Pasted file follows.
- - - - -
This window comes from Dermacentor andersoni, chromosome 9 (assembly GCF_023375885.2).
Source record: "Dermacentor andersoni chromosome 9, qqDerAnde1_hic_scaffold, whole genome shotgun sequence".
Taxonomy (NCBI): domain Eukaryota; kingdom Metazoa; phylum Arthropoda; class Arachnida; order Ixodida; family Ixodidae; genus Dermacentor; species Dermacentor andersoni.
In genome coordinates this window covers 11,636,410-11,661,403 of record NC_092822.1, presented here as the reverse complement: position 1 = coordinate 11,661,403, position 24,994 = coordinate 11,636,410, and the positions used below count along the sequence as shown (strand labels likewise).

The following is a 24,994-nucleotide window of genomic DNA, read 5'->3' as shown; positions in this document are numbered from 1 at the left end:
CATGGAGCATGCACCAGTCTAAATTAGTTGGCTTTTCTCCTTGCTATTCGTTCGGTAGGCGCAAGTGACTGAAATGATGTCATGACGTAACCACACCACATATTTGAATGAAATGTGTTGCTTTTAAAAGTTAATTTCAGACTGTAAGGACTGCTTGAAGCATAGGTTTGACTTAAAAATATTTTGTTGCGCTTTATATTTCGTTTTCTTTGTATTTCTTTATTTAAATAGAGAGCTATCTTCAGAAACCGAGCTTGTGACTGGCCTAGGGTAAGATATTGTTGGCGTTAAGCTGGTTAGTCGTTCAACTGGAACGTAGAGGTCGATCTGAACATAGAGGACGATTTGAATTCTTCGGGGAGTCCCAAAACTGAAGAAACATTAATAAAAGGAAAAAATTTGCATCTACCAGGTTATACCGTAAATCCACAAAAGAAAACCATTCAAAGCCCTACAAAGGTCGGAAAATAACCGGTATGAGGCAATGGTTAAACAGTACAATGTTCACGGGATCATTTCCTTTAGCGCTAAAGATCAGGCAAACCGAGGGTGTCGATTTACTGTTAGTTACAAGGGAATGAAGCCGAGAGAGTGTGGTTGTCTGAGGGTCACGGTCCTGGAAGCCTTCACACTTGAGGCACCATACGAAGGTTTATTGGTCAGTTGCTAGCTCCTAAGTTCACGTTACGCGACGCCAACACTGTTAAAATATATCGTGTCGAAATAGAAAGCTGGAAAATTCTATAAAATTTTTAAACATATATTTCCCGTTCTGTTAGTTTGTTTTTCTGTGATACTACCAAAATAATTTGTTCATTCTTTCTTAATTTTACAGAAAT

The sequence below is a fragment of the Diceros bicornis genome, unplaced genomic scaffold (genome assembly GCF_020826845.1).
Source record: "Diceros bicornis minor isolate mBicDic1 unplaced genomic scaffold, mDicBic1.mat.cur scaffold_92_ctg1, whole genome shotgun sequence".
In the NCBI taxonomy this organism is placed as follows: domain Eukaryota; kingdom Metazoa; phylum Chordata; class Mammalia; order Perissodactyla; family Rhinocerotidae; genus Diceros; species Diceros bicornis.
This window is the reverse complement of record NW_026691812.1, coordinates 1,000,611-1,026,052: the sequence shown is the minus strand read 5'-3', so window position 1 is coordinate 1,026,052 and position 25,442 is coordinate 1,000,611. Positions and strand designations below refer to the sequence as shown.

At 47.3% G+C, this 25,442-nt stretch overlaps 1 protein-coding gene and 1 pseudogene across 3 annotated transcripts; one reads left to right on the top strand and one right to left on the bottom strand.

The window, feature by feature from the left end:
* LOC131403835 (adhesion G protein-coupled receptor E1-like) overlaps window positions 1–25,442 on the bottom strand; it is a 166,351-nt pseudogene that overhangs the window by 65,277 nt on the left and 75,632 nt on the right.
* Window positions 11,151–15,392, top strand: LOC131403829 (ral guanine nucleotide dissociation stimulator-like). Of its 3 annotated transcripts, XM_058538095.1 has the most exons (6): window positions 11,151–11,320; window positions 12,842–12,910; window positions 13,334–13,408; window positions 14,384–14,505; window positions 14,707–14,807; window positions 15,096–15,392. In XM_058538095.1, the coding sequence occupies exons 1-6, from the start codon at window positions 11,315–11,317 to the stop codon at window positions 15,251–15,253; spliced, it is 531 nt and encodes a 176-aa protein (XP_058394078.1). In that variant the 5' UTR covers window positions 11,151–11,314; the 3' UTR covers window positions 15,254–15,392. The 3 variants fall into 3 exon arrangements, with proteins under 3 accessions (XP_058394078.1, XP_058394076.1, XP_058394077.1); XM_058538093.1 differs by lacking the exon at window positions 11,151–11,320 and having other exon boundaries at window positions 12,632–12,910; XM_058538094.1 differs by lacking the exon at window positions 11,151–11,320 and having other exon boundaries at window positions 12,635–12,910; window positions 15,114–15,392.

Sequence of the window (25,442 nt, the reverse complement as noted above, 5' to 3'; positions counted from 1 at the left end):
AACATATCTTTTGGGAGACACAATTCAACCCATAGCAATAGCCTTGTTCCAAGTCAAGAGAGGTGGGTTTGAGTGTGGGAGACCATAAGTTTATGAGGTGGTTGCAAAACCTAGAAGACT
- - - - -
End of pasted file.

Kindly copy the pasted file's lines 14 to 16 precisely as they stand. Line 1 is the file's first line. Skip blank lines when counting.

* Window positions 11,151–15,392, top strand: LOC131403829 (ral guanine nucleotide dissociation stimulator-like). Of its 3 annotated transcripts, XM_058538095.1 has the most exons (6): window positions 11,151–11,320; window positions 12,842–12,910; window positions 13,334–13,408; window positions 14,384–14,505; window positions 14,707–14,807; window positions 15,096–15,392. In XM_058538095.1, the coding sequence occupies exons 1-6, from the start codon at window positions 11,315–11,317 to the stop codon at window positions 15,251–15,253; spliced, it is 531 nt and encodes a 176-aa protein (XP_058394078.1). In that variant the 5' UTR covers window positions 11,151–11,314; the 3' UTR covers window positions 15,254–15,392. The 3 variants fall into 3 exon arrangements, with proteins under 3 accessions (XP_058394078.1, XP_058394076.1, XP_058394077.1); XM_058538093.1 differs by lacking the exon at window positions 11,151–11,320 and having other exon boundaries at window positions 12,632–12,910; XM_058538094.1 differs by lacking the exon at window positions 11,151–11,320 and having other exon boundaries at window positions 12,635–12,910; window positions 15,114–15,392.

Sequence of the window (25,442 nt, the reverse complement as noted above, 5' to 3'; positions counted from 1 at the left end):
AACATATCTTTTGGGAGACACAATTCAACCCATAGCAATAGCCTTGTTCCAAGTCAAGAGAGGTGGGTTTGAGTGTGGGAGACCATAAGTTTATGAGGTGGTTGCAAAACCTAGAAGACT